13 of 14 people found the following review helpful
on 27 August 2008
"Albert Herring" was the first of Britten's full length operas that I ever bought, when I was 16 and studying "Noye's Fludde" for a school examination; and at the time, this recording (in its original vinyl LP version) was the only one available. The transfer to CD works well enough, I've no problems with that. (I'm not sure what the sleeve picture of Peter Pears and Ben Britten buying vegetables from, I think, Jonah Baggott in Aldeburgh High Street has to do with the opera, but there you go.) However, much as I admire the work of Peter Pears, he is the wrong person for the role of Albert. He sings the role well enough, as one would expect, but he sounds too mature: listening to him in this recording, I could perhaps envisage Albert as being in his mid 30s, but certainly no younger. He fails to come across as a repressed young man firmly under his mother's finger.
That said, I have no other reservations. I would buy this for its historical significance, as a performance conducted by the composer, and because it is genuinely a delightful performance. However, to get the full flavour of the opera, its plot and its humour (which is a bit dated and so needs to be handled with care) I prefer John Graham-Hall's Albert and Alan Opie's Sid in the DVD performance conducted by Bernard Haitink.
on 29 October 2014
A delight from start to finish. Though full of local colour and atmosphere, it transcends its setting to become a true comic masterpiece to rank with Mozart or Die Meistersinger.
Having shown us the grim side of Aldeburgh life in Peter Grimes, Britten had fun with its parochial aspects in this comic opera, a tale of a mother-dominated shop assistant elected May King because of his virtue, and who is slipped a laced drink at his crowning and goes off for a night on the tiles, after which he asserts himself. For some tastes, it's proved too parochial; some who otherwise admire the composer are repelled by its self-regarding whimsicality. The possible cure for these people is to listen to Britten's own recording, here marvellously transferred to CD and showing again what a genius the producer John Culshaw was.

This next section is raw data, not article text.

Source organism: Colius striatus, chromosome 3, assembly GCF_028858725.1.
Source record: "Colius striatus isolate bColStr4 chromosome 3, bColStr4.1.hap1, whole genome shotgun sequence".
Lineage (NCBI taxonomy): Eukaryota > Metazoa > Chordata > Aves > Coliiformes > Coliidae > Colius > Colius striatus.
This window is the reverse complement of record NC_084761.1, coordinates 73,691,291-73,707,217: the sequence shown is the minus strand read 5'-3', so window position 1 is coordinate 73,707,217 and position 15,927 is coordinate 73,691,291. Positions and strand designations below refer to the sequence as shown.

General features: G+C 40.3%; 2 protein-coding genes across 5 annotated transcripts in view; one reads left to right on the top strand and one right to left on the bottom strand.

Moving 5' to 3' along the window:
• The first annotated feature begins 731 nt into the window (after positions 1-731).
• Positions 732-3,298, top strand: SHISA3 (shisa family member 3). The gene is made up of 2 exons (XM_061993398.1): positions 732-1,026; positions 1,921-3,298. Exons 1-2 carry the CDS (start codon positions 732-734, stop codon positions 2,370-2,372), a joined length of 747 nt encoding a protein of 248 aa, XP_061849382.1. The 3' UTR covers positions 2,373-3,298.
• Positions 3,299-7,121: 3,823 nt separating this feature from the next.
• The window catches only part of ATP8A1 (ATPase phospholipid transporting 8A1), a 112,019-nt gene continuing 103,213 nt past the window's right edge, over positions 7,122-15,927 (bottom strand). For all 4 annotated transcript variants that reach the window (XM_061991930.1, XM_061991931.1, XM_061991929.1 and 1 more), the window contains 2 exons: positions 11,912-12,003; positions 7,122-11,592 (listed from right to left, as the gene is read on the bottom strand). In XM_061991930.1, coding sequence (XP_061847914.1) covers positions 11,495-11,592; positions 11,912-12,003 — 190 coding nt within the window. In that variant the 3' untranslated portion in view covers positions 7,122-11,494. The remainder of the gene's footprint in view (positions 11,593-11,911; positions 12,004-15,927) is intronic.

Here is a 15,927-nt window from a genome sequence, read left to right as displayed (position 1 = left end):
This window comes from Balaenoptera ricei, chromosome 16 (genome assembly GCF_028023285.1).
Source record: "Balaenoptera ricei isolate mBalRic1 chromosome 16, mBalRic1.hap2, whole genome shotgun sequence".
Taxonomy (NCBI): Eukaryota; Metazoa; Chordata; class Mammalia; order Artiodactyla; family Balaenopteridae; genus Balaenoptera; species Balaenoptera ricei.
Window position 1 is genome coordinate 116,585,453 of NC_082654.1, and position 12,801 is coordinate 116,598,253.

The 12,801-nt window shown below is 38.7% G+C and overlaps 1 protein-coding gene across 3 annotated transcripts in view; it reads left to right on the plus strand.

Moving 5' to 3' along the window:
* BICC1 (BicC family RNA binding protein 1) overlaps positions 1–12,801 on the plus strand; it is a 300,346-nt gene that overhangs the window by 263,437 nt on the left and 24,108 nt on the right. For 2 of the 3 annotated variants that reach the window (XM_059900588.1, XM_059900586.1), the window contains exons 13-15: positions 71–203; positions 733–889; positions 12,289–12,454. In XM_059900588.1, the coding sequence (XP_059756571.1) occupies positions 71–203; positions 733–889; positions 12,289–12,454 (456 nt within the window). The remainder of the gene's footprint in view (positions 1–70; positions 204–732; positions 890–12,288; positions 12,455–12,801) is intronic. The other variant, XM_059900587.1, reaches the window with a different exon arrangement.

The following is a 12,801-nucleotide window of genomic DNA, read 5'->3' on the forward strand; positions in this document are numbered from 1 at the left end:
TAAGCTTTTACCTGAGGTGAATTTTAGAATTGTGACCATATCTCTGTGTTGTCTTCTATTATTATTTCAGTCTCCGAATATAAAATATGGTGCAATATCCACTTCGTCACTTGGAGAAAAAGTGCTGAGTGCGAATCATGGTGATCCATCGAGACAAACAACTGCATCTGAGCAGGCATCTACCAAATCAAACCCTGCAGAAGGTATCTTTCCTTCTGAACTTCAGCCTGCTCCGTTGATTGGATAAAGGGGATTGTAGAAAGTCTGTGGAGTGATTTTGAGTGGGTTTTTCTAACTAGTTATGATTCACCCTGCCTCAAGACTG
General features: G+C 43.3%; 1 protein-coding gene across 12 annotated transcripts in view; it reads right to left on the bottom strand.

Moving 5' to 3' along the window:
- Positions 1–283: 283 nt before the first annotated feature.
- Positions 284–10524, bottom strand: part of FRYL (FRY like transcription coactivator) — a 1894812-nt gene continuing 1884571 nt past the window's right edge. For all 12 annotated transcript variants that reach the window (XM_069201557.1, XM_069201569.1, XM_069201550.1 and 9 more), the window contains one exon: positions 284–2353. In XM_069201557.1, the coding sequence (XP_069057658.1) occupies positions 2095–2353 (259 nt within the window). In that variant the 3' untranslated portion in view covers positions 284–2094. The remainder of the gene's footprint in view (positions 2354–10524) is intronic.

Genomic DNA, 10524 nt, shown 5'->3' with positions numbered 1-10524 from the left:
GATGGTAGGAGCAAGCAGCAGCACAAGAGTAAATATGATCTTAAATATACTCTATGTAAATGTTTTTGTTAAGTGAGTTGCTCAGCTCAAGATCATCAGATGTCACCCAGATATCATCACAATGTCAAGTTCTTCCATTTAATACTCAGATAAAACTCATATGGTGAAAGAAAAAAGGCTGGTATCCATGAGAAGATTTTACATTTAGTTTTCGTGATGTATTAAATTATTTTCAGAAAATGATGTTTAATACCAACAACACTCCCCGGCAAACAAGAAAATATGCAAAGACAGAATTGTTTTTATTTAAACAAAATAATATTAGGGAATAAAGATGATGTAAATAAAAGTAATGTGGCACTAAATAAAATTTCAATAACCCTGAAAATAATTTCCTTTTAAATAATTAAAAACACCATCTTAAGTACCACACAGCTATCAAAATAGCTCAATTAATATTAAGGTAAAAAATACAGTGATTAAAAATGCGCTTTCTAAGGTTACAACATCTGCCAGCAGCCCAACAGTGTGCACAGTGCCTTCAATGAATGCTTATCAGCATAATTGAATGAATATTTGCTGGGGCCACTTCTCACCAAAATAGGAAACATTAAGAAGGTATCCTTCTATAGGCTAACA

Britten finds all the humour in the piece, but he gives it a cutting edge and is totally successful in conveying the proximity of comedy to tragedy in the remarkable ensemble where Albert is thought to have been killed. With the English Chamber Orchestra on peak form, all kinds of Bergian echoes in the score are revealed and some, too, of Verdi's Falstaff (Act 3). There's also Peter Pears's brilliant performance as Albert, a genuine piece of perceptive singing-acting. The cast is well nigh ideal. If only Britten had written more comic operas!
1 of 3 people found the following review helpful
on 6 February 2012
i am very satisfayed. the disc conditions are perfect ,the box is in good conditions and the arrival in in the term